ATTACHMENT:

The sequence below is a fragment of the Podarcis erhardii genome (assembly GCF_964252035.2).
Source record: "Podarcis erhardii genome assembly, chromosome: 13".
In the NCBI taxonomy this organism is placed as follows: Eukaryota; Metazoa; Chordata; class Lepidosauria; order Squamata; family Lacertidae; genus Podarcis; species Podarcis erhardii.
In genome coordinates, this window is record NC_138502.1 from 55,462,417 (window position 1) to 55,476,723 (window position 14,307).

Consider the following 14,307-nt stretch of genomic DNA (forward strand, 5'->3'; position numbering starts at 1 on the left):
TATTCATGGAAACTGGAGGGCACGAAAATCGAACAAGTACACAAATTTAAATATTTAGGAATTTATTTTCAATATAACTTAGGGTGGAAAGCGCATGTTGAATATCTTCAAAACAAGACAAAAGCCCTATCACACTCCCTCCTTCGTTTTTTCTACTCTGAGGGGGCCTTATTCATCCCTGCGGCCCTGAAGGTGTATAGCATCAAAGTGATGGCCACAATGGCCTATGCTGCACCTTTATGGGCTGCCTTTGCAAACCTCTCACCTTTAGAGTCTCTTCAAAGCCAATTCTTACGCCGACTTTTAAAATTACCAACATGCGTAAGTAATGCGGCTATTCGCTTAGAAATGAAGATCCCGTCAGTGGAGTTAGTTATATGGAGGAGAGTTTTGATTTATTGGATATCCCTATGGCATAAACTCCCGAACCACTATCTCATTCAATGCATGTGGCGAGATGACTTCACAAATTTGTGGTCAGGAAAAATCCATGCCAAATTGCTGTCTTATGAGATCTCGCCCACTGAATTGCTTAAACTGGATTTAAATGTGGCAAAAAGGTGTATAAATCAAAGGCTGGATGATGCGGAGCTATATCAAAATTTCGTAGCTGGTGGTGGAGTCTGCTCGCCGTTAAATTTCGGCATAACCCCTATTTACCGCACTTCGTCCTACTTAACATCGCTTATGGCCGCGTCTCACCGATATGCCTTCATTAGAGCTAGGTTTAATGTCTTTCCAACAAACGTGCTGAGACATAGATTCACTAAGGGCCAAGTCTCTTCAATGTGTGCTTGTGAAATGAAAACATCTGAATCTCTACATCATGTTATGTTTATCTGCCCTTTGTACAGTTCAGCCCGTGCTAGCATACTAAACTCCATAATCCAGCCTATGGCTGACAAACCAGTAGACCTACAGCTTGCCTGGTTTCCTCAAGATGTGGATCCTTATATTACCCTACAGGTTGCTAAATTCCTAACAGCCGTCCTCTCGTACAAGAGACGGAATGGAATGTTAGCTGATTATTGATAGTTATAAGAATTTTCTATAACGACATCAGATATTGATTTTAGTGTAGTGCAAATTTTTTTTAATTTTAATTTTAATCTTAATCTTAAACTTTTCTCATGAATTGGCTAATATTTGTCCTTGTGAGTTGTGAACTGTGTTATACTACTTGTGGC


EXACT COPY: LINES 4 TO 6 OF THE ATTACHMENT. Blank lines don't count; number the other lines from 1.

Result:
In genome coordinates, this window is record NC_138502.1 from 55,462,417 (window position 1) to 55,476,723 (window position 14,307).

Consider the following 14,307-nt stretch of genomic DNA (forward strand, 5'->3'; position numbering starts at 1 on the left):
TATTCATGGAAACTGGAGGGCACGAAAATCGAACAAGTACACAAATTTAAATATTTAGGAATTTATTTTCAATATAACTTAGGGTGGAAAGCGCATGTTGAATATCTTCAAAACAAGACAAAAGCCCTATCACACTCCCTCCTTCGTTTTTTCTACTCTGAGGGGGCCTTATTCATCCCTGCGGCCCTGAAGGTGTATAGCATCAAAGTGATGGCCACAATGGCCTATGCTGCACCTTTATGGGCTGCCTTTGCAAACCTCTCACCTTTAGAGTCTCTTCAAAGCCAATTCTTACGCCGACTTTTAAAATTACCAACATGCGTAAGTAATGCGGCTATTCGCTTAGAAATGAAGATCCCGTCAGTGGAGTTAGTTATATGGAGGAGAGTTTTGATTTATTGGATATCCCTATGGCATAAACTCCCGAACCACTATCTCATTCAATGCATGTGGCGAGATGACTTCACAAATTTGTGGTCAGGAAAAATCCATGCCAAATTGCTGTCTTATGAGATCTCGCCCACTGAATTGCTTAAACTGGATTTAAATGTGGCAAAAAGGTGTATAAATCAAAGGCTGGATGATGCGGAGCTATATCAAAATTTCGTAGCTGGTGGTGGAGTCTGCTCGCCGTTAAATTTCGGCATAACCCCTATTTACCGCACTTCGTCCTACTTAACATCGCTTATGGCCGCGTCTCACCGATATGCCTTCATTAGAGCTAGGTTTAATGTCTTTCCAACAAACGTGCTGAGACATAGATTCACTAAGGGCCAAGTCTCTTCAATGTGTGCTTGTGAAATGAAAACATCTGAATCTCTACATCATGTTATGTTTATCTGCCCTTTGTACAGTTCAGCCCGTGCTAGCATACTAAACTCCATAATCCAGCCTATGGCTGACAAACCAGTAGACCTACAGCTTGCCTGGTTTCCTCAAGATGTGGATCCTTATATTACCCTACAGGTTGCTAAATTCCTAACAGCCGTCCTCTCGTACAAGAGACGGAATGGAATGTTAGCTGATTATTGATAGTTATAAGAATTTTCTATAACGACATCAGATATTGATTTTAGTGTAGTGCAAATTTTTTTTAATTTTAATTTTAATCTTAATCTTAAACTTTTCTCATGAATTGGCTAATATTTGTCCTTGTGAGTTGTGAACTGTGTTATACTACTTGTGGC